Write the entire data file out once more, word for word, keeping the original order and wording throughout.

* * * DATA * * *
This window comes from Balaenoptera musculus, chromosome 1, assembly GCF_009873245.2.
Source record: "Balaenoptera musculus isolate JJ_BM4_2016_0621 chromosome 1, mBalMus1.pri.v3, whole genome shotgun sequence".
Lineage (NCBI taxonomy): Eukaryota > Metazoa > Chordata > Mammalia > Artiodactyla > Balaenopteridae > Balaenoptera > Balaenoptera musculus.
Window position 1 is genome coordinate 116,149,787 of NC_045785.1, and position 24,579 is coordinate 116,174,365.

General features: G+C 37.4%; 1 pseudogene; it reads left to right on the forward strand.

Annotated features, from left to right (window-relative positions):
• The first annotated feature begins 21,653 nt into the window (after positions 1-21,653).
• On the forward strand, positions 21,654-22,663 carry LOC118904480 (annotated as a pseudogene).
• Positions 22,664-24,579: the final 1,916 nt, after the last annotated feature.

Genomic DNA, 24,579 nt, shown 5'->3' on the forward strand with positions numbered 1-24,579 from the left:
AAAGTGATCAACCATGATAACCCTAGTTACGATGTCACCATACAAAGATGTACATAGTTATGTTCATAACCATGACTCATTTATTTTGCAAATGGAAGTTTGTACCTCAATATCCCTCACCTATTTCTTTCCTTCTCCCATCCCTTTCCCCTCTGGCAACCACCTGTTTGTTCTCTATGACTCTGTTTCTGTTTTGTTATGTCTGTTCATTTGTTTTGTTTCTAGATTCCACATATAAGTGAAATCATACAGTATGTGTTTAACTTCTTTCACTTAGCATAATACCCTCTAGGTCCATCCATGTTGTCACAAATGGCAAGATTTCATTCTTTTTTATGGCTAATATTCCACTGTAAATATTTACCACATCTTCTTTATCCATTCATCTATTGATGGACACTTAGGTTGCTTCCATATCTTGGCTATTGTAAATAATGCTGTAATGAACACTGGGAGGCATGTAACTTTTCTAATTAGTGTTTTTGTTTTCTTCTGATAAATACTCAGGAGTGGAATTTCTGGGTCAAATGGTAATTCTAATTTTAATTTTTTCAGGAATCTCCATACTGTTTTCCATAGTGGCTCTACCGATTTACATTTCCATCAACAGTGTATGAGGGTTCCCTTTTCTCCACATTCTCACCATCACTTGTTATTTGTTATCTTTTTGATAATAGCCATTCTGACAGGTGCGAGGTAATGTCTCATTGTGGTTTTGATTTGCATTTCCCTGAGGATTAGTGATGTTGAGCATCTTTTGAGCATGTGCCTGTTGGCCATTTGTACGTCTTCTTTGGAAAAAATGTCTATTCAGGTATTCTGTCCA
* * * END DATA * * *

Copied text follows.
This window comes from Balaenoptera musculus, chromosome 1, assembly GCF_009873245.2.
Source record: "Balaenoptera musculus isolate JJ_BM4_2016_0621 chromosome 1, mBalMus1.pri.v3, whole genome shotgun sequence".
Lineage (NCBI taxonomy): Eukaryota > Metazoa > Chordata > Mammalia > Artiodactyla > Balaenopteridae > Balaenoptera > Balaenoptera musculus.
Window position 1 is genome coordinate 116,149,787 of NC_045785.1, and position 24,579 is coordinate 116,174,365.

General features: G+C 37.4%; 1 pseudogene; it reads left to right on the forward strand.

Annotated features, from left to right (window-relative positions):
• The first annotated feature begins 21,653 nt into the window (after positions 1-21,653).
• On the forward strand, positions 21,654-22,663 carry LOC118904480 (annotated as a pseudogene).
• Positions 22,664-24,579: the final 1,916 nt, after the last annotated feature.

Genomic DNA, 24,579 nt, shown 5'->3' on the forward strand with positions numbered 1-24,579 from the left:
AAAGTGATCAACCATGATAACCCTAGTTACGATGTCACCATACAAAGATGTACATAGTTATGTTCATAACCATGACTCATTTATTTTGCAAATGGAAGTTTGTACCTCAATATCCCTCACCTATTTCTTTCCTTCTCCCATCCCTTTCCCCTCTGGCAACCACCTGTTTGTTCTCTATGACTCTGTTTCTGTTTTGTTATGTCTGTTCATTTGTTTTGTTTCTAGATTCCACATATAAGTGAAATCATACAGTATGTGTTTAACTTCTTTCACTTAGCATAATACCCTCTAGGTCCATCCATGTTGTCACAAATGGCAAGATTTCATTCTTTTTTATGGCTAATATTCCACTGTAAATATTTACCACATCTTCTTTATCCATTCATCTATTGATGGACACTTAGGTTGCTTCCATATCTTGGCTATTGTAAATAATGCTGTAATGAACACTGGGAGGCATGTAACTTTTCTAATTAGTGTTTTTGTTTTCTTCTGATAAATACTCAGGAGTGGAATTTCTGGGTCAAATGGTAATTCTAATTTTAATTTTTTCAGGAATCTCCATACTGTTTTCCATAGTGGCTCTACCGATTTACATTTCCATCAACAGTGTATGAGGGTTCCCTTTTCTCCACATTCTCACCATCACTTGTTATTTGTTATCTTTTTGATAATAGCCATTCTGACAGGTGCGAGGTAATGTCTCATTGTGGTTTTGATTTGCATTTCCCTGAGGATTAGTGATGTTGAGCATCTTTTGAGCATGTGCCTGTTGGCCATTTGTACGTCTTCTTTGGAAAAAATGTCTATTCAGGTATTCTGTCCA